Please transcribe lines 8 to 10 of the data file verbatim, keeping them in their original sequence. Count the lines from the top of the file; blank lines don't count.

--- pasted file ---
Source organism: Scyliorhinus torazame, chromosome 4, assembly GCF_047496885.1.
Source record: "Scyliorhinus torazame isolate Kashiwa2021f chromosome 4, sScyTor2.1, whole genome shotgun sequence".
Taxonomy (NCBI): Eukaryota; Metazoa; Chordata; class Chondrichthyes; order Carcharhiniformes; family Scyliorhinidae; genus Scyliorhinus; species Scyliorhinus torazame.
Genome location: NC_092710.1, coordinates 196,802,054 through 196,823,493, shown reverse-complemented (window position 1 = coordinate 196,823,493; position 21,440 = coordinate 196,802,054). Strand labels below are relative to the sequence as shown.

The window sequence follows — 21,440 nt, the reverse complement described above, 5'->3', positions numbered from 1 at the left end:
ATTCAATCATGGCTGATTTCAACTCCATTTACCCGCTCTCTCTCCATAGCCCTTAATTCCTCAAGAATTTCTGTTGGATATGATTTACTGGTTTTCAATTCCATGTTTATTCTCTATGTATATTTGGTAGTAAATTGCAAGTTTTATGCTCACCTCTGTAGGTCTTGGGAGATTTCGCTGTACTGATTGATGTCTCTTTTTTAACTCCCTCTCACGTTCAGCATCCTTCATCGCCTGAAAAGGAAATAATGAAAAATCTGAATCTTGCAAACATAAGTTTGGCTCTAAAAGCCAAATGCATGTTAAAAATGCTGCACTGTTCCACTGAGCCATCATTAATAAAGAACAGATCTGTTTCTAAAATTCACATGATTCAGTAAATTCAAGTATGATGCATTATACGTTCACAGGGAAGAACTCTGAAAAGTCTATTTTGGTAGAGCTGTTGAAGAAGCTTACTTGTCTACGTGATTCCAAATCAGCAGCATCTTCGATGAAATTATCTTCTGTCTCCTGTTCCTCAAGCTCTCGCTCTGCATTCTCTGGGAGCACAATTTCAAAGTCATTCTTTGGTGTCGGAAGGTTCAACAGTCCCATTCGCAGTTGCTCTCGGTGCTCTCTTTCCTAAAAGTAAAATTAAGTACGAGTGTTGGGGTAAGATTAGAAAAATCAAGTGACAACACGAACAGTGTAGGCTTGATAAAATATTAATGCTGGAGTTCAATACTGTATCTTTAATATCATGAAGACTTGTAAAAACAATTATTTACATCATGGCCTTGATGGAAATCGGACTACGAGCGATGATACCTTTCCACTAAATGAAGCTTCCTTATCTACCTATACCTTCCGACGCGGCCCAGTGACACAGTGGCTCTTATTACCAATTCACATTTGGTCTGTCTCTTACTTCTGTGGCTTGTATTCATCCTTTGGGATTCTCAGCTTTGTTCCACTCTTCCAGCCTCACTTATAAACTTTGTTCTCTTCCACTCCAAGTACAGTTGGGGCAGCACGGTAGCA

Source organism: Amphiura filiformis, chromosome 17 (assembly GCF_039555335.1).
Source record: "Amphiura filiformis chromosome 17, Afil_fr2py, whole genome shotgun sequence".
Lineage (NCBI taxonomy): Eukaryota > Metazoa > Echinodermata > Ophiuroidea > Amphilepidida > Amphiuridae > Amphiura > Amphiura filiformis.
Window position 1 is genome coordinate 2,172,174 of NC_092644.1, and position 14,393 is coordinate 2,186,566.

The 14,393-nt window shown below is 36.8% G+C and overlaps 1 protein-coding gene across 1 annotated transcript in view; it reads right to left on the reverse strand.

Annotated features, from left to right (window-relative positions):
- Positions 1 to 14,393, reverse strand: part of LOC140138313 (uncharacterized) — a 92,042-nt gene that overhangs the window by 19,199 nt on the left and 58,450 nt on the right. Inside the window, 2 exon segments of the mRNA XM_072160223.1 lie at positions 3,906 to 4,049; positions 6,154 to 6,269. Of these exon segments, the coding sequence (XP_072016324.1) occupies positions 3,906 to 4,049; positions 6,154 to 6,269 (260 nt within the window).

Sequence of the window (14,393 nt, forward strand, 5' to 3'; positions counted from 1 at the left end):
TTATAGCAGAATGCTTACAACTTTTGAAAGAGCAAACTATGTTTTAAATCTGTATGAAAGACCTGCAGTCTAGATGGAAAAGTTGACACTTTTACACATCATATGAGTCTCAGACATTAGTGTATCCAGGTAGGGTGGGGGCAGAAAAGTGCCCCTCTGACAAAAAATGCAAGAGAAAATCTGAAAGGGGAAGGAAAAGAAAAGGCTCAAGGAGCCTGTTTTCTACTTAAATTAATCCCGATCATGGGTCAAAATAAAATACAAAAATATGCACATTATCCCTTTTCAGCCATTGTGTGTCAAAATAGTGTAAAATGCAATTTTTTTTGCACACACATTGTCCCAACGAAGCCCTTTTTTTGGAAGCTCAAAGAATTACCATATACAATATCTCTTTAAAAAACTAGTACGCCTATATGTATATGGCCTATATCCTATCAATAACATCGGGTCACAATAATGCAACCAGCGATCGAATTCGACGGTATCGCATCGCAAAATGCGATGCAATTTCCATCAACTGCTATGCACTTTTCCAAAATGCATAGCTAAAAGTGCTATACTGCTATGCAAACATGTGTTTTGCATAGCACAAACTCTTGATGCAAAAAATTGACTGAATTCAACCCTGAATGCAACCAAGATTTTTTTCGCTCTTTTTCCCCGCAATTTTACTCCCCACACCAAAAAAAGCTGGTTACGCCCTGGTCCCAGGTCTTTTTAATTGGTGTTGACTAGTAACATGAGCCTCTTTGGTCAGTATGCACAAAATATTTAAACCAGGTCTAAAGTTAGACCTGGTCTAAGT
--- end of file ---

Source record: "Amphiura filiformis chromosome 17, Afil_fr2py, whole genome shotgun sequence".
Lineage (NCBI taxonomy): Eukaryota > Metazoa > Echinodermata > Ophiuroidea > Amphilepidida > Amphiuridae > Amphiura > Amphiura filiformis.
Window position 1 is genome coordinate 2,172,174 of NC_092644.1, and position 14,393 is coordinate 2,186,566.